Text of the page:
The search for TRUTH can only be done by individuals.
Groups tend to search for PROOF.
TRUTH is ever-changing and not relevant to the goals of group stability.
Stability derives from finding and teaching PROOFS of the core beliefs of the group, passing this information along to new members. Newcomers who seek TRUTH must do so on their own time and are usually either scorned or shunned, sometimes even banned from membership, if the TRUTH seeker attempts to share newly discovered, seemingly relevant information.
These observations do not logically conclude that either goal is superior to the other; only that this is the way it is. That’s the TRUTH and I can PROVE it.
During my first year on planet earth Jean Paul Sartre was a WWII prisoner of war. I remember reading of his period of enslavement during my freshman year at Phoenix College. He spoke of living in the trenches he helped to dig. It was not so much the agony of the loss of freedom or the pain or the hunger that riveted my attention. It was his complaint of a psychological effect of this kind of degradation. He lost, he said, a significant portion of his spoken vocabulary. I knew that he spoke the truth.
With the onset of vulgarity we said goodbye to subtlety and with it curiosity, the most fundamental intellectual component of human existence. Ozzie and Harriet were replaced by the Simpsons and the tattooed man on the midway gave way to Grandma with her permanently shaded eyelids and four year old great granddaughters with pierced ears and navels. When I was very young my mother sometimes covered my eyes when we went to the movies. The next day I’d ask my friends what I missed. It was usually either a nearly naked Betty Grable or a Nazi death camp.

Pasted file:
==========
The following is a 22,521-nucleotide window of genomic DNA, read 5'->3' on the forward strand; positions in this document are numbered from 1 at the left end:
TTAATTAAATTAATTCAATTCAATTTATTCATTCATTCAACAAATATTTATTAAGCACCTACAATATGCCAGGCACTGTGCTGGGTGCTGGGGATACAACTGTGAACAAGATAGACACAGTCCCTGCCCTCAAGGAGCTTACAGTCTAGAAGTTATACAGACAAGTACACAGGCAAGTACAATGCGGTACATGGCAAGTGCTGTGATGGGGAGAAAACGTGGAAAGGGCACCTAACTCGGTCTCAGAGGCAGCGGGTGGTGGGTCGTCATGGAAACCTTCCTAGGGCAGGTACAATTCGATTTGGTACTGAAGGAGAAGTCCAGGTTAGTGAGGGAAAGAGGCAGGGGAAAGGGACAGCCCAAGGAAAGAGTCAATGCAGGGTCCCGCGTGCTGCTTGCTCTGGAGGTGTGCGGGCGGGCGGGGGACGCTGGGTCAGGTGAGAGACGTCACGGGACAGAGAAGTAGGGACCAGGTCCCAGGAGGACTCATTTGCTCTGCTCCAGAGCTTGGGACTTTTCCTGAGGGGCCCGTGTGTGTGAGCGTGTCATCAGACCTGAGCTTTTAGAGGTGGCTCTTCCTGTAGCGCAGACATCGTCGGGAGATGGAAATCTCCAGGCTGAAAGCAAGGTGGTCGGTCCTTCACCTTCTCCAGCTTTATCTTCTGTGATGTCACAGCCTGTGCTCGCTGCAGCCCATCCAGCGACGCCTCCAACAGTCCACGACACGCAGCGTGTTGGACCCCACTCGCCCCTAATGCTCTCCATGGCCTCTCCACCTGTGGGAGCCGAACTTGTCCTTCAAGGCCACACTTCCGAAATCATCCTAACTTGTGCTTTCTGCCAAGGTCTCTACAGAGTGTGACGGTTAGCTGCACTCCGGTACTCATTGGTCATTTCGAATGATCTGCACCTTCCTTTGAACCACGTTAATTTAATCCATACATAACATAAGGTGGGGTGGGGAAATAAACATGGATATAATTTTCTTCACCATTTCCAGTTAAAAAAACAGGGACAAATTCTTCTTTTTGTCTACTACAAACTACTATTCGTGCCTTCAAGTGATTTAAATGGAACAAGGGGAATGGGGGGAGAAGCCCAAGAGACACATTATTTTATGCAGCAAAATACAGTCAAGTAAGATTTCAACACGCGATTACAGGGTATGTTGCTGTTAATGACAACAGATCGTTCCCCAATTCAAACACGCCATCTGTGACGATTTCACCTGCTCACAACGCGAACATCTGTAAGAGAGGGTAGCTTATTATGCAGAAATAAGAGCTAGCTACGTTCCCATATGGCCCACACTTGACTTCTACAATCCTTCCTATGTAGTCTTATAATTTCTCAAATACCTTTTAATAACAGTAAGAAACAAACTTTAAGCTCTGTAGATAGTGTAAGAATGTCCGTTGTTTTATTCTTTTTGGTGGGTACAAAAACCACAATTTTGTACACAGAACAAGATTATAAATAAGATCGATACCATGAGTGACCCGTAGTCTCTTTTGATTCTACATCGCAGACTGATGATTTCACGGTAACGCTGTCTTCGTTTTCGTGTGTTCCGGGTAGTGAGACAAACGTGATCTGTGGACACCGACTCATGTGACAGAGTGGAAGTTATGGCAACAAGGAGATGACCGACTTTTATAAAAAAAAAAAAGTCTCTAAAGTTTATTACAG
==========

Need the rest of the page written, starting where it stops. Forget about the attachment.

The search for role models by American Youth now produces heroes with prison records and rappers whose vocabularies seem to favor four letter words and an alphabet that frequently gets stuck on the seventh letter. American slang is reflective of prison and street society. That segment of the population which receives free food, free rent and now free cell phones is not shrinking; it is growing at a rate much greater than that of the overall population and as the snowball effect becomes more visible the resulting influence of the values of the indolent victimizes middle class American youth and by the doing, all of American Society.
In a few years the current rate of moral and ethical regression may have our country on its knees.
(Dang, my monthly supply of Soylent Green* is nearly out. These crackers are made from people, you know. Oh well.)
Perhaps we’ll come back in future centuries as something better. Our DNA will be much improved. We will have a respectable quota of aborted fetuses, providing us with the genetic assistance for morphing into something so much better. Our bodies will be muscular and long limbed, those limbs and organs replacing and healing themselves, often without medical assistance. And Soylent Green will have come and gone. Sunday will become once again a day of rest for that is when we will eat and sleep. On Saturday night we will play. We will treat our no longer aging bodies to sexual romps with friends and family. On Sunday morning we will plug in to a machine at our bedside which will keep us asleep and well fed until Monday morning. We will acquire all the rest and nutrients necessary for the rest of the week. And with raging hormones we will then continue on our competitive path, no longer content with Football or Hockey. Large carnivorous beasts will have long since been released back into society at large. They will hunt us and we will hunt them. Ahhh. Progress.